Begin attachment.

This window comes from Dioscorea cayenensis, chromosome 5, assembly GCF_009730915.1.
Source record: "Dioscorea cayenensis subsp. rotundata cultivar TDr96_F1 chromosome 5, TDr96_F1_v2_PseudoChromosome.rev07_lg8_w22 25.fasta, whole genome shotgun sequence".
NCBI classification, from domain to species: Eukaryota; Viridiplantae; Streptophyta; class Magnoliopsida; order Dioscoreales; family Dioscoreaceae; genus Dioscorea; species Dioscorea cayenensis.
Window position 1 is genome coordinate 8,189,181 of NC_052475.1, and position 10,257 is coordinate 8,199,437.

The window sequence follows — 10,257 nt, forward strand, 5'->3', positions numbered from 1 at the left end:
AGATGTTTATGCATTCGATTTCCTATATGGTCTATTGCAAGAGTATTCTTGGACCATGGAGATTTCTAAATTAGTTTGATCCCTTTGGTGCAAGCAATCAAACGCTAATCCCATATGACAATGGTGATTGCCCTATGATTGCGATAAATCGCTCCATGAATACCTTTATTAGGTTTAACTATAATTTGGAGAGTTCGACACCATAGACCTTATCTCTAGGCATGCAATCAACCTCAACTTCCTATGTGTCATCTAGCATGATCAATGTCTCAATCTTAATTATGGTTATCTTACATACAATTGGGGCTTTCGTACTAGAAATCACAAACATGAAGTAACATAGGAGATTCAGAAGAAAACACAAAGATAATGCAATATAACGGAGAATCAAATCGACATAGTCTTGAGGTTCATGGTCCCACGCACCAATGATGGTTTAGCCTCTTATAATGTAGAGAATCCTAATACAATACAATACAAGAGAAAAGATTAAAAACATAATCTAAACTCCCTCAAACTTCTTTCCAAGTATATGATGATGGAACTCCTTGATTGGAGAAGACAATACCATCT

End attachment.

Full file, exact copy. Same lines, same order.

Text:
This window comes from Dioscorea cayenensis, chromosome 5, assembly GCF_009730915.1.
Source record: "Dioscorea cayenensis subsp. rotundata cultivar TDr96_F1 chromosome 5, TDr96_F1_v2_PseudoChromosome.rev07_lg8_w22 25.fasta, whole genome shotgun sequence".
NCBI classification, from domain to species: Eukaryota; Viridiplantae; Streptophyta; class Magnoliopsida; order Dioscoreales; family Dioscoreaceae; genus Dioscorea; species Dioscorea cayenensis.
Window position 1 is genome coordinate 8,189,181 of NC_052475.1, and position 10,257 is coordinate 8,199,437.

The window sequence follows — 10,257 nt, forward strand, 5'->3', positions numbered from 1 at the left end:
AGATGTTTATGCATTCGATTTCCTATATGGTCTATTGCAAGAGTATTCTTGGACCATGGAGATTTCTAAATTAGTTTGATCCCTTTGGTGCAAGCAATCAAACGCTAATCCCATATGACAATGGTGATTGCCCTATGATTGCGATAAATCGCTCCATGAATACCTTTATTAGGTTTAACTATAATTTGGAGAGTTCGACACCATAGACCTTATCTCTAGGCATGCAATCAACCTCAACTTCCTATGTGTCATCTAGCATGATCAATGTCTCAATCTTAATTATGGTTATCTTACATACAATTGGGGCTTTCGTACTAGAAATCACAAACATGAAGTAACATAGGAGATTCAGAAGAAAACACAAAGATAATGCAATATAACGGAGAATCAAATCGACATAGTCTTGAGGTTCATGGTCCCACGCACCAATGATGGTTTAGCCTCTTATAATGTAGAGAATCCTAATACAATACAATACAAGAGAAAAGATTAAAAACATAATCTAAACTCCCTCAAACTTCTTTCCAAGTATATGATGATGGAACTCCTTGATTGGAGAAGACAATACCATCT